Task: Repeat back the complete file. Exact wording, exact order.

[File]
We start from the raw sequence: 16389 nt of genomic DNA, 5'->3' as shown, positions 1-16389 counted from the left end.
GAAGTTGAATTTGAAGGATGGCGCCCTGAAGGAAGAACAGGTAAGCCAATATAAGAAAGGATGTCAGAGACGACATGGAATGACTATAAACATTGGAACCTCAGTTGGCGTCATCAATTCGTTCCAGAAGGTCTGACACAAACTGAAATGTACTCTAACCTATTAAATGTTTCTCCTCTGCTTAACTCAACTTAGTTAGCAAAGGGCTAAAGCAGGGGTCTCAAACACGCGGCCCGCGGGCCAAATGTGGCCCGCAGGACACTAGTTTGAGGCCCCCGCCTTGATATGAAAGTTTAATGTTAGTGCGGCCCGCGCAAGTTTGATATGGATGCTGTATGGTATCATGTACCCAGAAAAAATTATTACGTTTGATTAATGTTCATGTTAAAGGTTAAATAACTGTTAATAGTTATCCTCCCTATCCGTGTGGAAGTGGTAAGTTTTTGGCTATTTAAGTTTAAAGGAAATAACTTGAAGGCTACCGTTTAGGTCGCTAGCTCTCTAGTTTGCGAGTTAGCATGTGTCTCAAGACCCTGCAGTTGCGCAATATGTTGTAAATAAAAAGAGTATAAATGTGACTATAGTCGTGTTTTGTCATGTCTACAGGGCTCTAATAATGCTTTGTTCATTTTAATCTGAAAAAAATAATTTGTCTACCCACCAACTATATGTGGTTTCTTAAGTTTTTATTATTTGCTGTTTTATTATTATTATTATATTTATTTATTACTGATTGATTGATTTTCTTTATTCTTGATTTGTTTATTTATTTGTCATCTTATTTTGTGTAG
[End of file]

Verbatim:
We start from the raw sequence: 16389 nt of genomic DNA, 5'->3' as shown, positions 1-16389 counted from the left end.
GAAGTTGAATTTGAAGGATGGCGCCCTGAAGGAAGAACAGGTAAGCCAATATAAGAAAGGATGTCAGAGACGACATGGAATGACTATAAACATTGGAACCTCAGTTGGCGTCATCAATTCGTTCCAGAAGGTCTGACACAAACTGAAATGTACTCTAACCTATTAAATGTTTCTCCTCTGCTTAACTCAACTTAGTTAGCAAAGGGCTAAAGCAGGGGTCTCAAACACGCGGCCCGCGGGCCAAATGTGGCCCGCAGGACACTAGTTTGAGGCCCCCGCCTTGATATGAAAGTTTAATGTTAGTGCGGCCCGCGCAAGTTTGATATGGATGCTGTATGGTATCATGTACCCAGAAAAAATTATTACGTTTGATTAATGTTCATGTTAAAGGTTAAATAACTGTTAATAGTTATCCTCCCTATCCGTGTGGAAGTGGTAAGTTTTTGGCTATTTAAGTTTAAAGGAAATAACTTGAAGGCTACCGTTTAGGTCGCTAGCTCTCTAGTTTGCGAGTTAGCATGTGTCTCAAGACCCTGCAGTTGCGCAATATGTTGTAAATAAAAAGAGTATAAATGTGACTATAGTCGTGTTTTGTCATGTCTACAGGGCTCTAATAATGCTTTGTTCATTTTAATCTGAAAAAAATAATTTGTCTACCCACCAACTATATGTGGTTTCTTAAGTTTTTATTATTTGCTGTTTTATTATTATTATTATATTTATTTATTACTGATTGATTGATTTTCTTTATTCTTGATTTGTTTATTTATTTGTCATCTTATTTTGTGTAG